When parents can’t reach a reasonable agreement on child custody, a court will sometimes decide to use a custody evaluation. The judge will consider the best interests of the child and consider factors such as:

  • The potential for the child to be abused – primary consideration
  • The relationship between the child and each parent
  • Which parent has provided most of the care for the child
  • Each parent’s willingness and capacity to provide food, medical care, clothing, and other needs
  • Each parent’s desire to encourage a close relationship between the child and the other parent
  • The physical and mental health of each parent
  • Each parent’s moral fitness in terms of child welfare
  • The child’s wishes, if they are old enough

Louisiana always places the best interest of the child first. Ideally, parents reach a custody agreement without court intervention, but this isn’t always possible. To determine what is in a child’s best interest, the court will consider everything including emotional ties between the child and each parent as well as the child’s home, school, and community to make divorce as easy as possible on the child.

How Can A Lake Charles Child Custody Attorney  Help?

Decisions about child custody and visitation aren’t easy. They’re emotionally devastating, and it’s easy for heated arguments and lengthy battles in court to come from discussions about custody. A compassionate Lake Charles child custody attorney will guide you through this emotionally challenging time.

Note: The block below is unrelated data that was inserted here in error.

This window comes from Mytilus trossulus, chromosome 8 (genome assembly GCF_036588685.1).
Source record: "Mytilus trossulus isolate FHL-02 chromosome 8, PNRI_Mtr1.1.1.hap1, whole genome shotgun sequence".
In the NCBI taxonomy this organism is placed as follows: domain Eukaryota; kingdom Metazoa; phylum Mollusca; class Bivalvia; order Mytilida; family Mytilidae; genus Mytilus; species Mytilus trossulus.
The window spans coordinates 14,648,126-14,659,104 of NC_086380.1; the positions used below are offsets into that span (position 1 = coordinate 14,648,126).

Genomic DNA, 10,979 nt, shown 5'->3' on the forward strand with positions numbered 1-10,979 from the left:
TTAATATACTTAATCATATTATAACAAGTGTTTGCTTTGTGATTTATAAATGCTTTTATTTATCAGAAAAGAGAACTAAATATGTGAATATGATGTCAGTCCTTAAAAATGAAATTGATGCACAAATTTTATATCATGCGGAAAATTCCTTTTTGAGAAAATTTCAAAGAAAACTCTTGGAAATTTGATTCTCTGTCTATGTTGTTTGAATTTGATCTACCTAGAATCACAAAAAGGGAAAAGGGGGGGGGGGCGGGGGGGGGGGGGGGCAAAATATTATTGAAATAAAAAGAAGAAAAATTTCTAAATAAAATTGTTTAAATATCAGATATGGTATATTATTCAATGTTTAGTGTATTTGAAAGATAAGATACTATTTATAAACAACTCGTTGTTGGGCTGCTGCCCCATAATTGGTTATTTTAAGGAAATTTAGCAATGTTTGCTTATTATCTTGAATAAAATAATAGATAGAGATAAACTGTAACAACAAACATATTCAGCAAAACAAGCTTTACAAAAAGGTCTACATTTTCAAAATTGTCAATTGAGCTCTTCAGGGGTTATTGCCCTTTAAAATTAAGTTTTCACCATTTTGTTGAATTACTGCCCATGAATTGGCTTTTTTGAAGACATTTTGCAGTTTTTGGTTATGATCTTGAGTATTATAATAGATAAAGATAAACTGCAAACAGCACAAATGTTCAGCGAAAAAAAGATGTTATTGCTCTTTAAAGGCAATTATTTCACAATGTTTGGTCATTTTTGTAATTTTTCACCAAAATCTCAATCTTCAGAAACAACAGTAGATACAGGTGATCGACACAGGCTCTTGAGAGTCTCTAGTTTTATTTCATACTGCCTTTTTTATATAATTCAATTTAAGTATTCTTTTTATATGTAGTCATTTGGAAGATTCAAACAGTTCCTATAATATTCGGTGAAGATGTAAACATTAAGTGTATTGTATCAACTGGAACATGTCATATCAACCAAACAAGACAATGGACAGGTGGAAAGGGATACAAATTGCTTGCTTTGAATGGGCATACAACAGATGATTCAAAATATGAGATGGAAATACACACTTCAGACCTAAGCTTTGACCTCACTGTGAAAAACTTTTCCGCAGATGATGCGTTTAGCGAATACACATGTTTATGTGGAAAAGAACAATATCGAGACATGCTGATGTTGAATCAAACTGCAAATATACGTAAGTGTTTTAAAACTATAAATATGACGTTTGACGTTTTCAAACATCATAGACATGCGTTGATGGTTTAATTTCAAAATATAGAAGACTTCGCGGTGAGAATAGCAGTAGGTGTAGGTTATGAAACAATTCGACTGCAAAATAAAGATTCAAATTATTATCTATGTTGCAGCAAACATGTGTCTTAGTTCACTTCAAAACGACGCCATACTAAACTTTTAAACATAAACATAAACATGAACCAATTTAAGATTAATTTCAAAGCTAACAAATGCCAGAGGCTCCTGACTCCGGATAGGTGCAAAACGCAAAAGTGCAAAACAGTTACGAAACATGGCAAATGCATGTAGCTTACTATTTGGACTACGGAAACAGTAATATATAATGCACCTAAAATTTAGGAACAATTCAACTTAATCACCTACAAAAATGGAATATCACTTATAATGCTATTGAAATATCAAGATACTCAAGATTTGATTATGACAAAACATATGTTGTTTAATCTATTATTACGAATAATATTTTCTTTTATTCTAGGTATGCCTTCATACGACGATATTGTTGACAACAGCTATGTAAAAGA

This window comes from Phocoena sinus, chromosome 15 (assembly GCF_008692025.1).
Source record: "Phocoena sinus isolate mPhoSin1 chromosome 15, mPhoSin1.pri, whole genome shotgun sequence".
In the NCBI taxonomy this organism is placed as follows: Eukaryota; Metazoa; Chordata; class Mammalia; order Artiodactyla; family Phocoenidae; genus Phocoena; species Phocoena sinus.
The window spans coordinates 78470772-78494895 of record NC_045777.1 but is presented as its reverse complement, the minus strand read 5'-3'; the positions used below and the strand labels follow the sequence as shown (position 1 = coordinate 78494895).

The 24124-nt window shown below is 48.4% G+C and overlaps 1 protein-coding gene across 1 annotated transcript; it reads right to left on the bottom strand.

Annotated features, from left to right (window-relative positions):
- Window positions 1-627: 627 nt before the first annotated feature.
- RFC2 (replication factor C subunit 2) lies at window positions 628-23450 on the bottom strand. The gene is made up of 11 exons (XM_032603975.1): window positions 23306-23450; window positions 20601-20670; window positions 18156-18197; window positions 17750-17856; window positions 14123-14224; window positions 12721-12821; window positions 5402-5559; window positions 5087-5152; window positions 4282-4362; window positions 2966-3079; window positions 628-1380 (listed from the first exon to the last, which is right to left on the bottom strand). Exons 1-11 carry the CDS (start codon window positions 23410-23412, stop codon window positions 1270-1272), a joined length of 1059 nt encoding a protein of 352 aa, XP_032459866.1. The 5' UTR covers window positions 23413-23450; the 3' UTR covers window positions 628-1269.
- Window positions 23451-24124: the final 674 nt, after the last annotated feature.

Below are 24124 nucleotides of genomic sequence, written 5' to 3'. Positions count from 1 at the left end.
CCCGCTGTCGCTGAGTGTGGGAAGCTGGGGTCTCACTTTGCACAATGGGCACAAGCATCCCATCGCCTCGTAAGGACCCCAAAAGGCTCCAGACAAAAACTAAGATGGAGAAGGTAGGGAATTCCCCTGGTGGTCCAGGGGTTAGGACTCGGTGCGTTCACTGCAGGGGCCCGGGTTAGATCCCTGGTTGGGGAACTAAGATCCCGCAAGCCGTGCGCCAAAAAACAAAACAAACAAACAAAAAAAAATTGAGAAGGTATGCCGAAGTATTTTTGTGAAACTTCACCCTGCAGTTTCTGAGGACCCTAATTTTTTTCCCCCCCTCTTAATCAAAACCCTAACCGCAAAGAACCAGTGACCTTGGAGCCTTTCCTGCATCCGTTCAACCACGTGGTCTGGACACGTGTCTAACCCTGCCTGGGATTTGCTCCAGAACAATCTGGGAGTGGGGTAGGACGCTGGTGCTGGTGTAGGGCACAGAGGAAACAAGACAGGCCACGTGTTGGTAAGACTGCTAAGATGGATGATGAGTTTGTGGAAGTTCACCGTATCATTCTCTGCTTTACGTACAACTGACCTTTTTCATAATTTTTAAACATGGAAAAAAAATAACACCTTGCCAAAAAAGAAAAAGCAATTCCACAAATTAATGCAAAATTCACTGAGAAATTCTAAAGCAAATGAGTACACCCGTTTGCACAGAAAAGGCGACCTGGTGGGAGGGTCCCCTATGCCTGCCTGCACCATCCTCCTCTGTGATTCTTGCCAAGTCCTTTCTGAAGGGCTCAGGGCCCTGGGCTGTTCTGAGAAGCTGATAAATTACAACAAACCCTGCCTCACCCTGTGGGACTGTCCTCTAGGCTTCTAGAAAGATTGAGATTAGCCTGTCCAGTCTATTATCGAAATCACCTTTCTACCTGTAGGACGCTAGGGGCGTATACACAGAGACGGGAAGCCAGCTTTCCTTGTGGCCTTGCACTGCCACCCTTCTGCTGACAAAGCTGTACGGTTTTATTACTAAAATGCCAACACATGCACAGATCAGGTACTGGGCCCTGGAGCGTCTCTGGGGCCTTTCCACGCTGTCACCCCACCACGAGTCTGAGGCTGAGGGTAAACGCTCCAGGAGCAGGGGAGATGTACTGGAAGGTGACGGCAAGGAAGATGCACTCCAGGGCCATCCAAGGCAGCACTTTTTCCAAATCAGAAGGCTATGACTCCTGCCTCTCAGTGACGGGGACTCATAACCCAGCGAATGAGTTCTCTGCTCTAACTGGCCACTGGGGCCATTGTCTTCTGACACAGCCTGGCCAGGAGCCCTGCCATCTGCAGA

Child custody lawyers in Lake Charles will help you resolve issues with the other parent to create an appropriate parenting plan. When possible, we will work with you toward a mutually beneficial agreement to raise the children.

If negotiations aren’t possible, and an agreement can’t be reached, your family law attorney will represent you in court during a trial. We can also help you create a custody plan for the court that clearly defines visitation and custody rights ensuring the child receives frequent contact with both parents, but protects the child above all else.

What Are Child Custody Modifications?

If you have a custody plan, but you aren’t happy with the terms of that plan, a Lake Charles child custody attorney can help you negotiate a modification that provides you with more time with your child or better authority to make decisions.

To modify a child custody order in Louisiana, a petition must be made to the court, followed by a hearing. You will need to submit evidence that persuades a judge that the changes are warranted and in the best interest of the child.

Some situations also prompt an emergency custody change, including neglect, drug or alcohol abuse that threatens the child’s safety, and abuse.